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What is the penalty for late filing of tax return?

Puzzled about where, when and how much to answers. Find your queries answered here.

Question: I was not able to file my tax return by 31 July due to personal reasons. Can I file it now? Also, how is tax to be deducted if a person changes a job during the year?

-Ravi Kumar Singh, Chennai

Answer: There is no cause for worry if you have missed the 31 July deadline provided all tax dues have been paid. In case of salaried individuals, the tax arising from the income is usually deducted at source. If all heads of income have been taken into account and the tax paid, you can file your tax return even after 31 July without any penalty for late filing. But if you also missed the 15 March deadline of paying your taxes, you need to pay a simple interest of 1% on the balance per month. However, if there has been a change of job during the year, there may be a mismatch between what was due as tax and what was actually paid. Here is an example:

Job 1 (Apr-Aug)

Taxable monthly income: Rs 30,000

Total income April to August: Rs 1,50,000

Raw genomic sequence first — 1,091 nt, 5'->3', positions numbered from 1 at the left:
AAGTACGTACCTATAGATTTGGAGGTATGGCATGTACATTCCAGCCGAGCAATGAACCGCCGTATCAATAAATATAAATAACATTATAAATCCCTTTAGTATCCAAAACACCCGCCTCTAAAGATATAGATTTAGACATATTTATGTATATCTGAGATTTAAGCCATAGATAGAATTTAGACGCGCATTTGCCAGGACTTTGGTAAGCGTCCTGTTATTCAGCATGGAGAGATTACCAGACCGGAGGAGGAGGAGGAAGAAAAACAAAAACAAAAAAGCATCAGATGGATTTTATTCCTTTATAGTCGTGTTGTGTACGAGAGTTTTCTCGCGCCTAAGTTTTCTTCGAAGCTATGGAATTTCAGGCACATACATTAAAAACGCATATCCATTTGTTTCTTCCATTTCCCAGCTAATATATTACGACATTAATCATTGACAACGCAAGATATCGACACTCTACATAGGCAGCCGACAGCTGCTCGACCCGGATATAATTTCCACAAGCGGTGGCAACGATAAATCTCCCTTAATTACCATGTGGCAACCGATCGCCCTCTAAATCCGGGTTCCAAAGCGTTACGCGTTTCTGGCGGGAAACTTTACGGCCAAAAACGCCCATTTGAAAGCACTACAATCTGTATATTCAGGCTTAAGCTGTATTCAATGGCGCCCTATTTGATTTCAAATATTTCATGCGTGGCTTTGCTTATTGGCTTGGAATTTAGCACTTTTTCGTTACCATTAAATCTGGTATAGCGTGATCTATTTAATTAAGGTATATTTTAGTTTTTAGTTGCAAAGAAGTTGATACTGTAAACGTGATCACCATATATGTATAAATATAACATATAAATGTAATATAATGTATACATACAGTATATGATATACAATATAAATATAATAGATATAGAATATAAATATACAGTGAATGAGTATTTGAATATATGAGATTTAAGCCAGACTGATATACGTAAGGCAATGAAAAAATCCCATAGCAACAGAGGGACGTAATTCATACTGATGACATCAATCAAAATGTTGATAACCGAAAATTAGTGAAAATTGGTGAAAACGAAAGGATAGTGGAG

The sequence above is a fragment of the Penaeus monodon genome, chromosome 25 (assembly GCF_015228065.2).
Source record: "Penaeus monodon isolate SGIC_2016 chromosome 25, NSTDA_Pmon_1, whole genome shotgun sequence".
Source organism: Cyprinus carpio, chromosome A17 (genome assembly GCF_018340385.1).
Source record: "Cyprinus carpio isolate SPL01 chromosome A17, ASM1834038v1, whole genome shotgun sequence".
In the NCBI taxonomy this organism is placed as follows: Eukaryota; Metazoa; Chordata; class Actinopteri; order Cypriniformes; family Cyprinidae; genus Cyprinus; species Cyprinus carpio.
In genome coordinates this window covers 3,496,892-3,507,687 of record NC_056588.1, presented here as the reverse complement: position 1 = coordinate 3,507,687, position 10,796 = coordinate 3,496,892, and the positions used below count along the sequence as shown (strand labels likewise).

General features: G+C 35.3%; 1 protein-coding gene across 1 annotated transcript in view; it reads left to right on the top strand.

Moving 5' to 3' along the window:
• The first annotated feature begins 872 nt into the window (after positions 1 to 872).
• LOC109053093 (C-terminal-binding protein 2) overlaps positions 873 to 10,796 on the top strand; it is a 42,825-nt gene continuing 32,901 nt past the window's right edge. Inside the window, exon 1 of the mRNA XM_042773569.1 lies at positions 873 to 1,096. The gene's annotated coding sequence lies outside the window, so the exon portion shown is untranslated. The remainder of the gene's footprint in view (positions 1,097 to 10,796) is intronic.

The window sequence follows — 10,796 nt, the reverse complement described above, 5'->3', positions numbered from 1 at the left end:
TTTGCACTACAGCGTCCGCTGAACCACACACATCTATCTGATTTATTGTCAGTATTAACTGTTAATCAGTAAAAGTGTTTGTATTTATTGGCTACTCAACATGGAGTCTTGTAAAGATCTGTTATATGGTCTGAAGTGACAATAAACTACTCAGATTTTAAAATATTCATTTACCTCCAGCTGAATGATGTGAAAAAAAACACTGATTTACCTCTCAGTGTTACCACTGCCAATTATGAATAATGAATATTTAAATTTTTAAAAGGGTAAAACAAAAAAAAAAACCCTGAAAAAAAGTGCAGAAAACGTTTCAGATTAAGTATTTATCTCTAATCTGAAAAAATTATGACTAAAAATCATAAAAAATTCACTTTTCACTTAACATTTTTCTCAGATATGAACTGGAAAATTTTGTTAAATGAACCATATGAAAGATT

Tax Deducted at Source: Rs 11,900
(Rs 2,380 per month after exemptions)

Total tax payable on the projected annual income of Rs 3.6 lakh came to Rs 28,560. The company deducted Rs 2,380 per month after taking into account Rs 1 lakh investments under Sec 80C.

Job 2 (Sep-Mar)

Taxable monthly income: Rs 40,000

Total income Sept to March: Rs 2,80,000

Tax Deducted at Source: Rs 11,200
(Rs 1,600 per month after exemptions)

Only income from September onwards taken into account. Total tax on Rs 2.8 lakh is Rs 11,200 so company deducted Rs 1,600 per month.

Total income: Rs 4,30,000

Tax payable:
Rs 49,980

Tax Deducted at Source: Rs 23,100 Balance due: Rs 26,880

In the above case, the new company gave the employee the minimum exemption and Section 80C benefits again while calculating his tax. The employee will now have to deposit the balance tax before 15 March to escape penalty. That is why it is always advisable to inform the company you are joining about the previous income. You also need to pay tax on income from other sources. These include the following:

  • Interest income from bonds, fixed deposits and savings bank deposits

  • Rental income from property

  •  Short-term capital gains from mutual funds and stocks

  •  Long-term capital gains from sale of assets

Till two years ago, up to Rs 12,000 of interest income in a year was exempt from tax under Section 80 L. But the removal of the section means that even interest earned on the balance in a savings account is liable to tax. Make sure you account for that in your tax return.

Some income is still tax free. This includes:

  • Dividends from companies and mutual funds

  • Interest earned on PPF and PF deposits

  • Income from life insurance policies

  • Capital gains made from switching or selling units of unit-linked insurance plans

(This is an interactive section for investors. Do you have a query regarding your investments? Write to us at letters.moneytoday@intoday.com  and we will give a detailed answer.)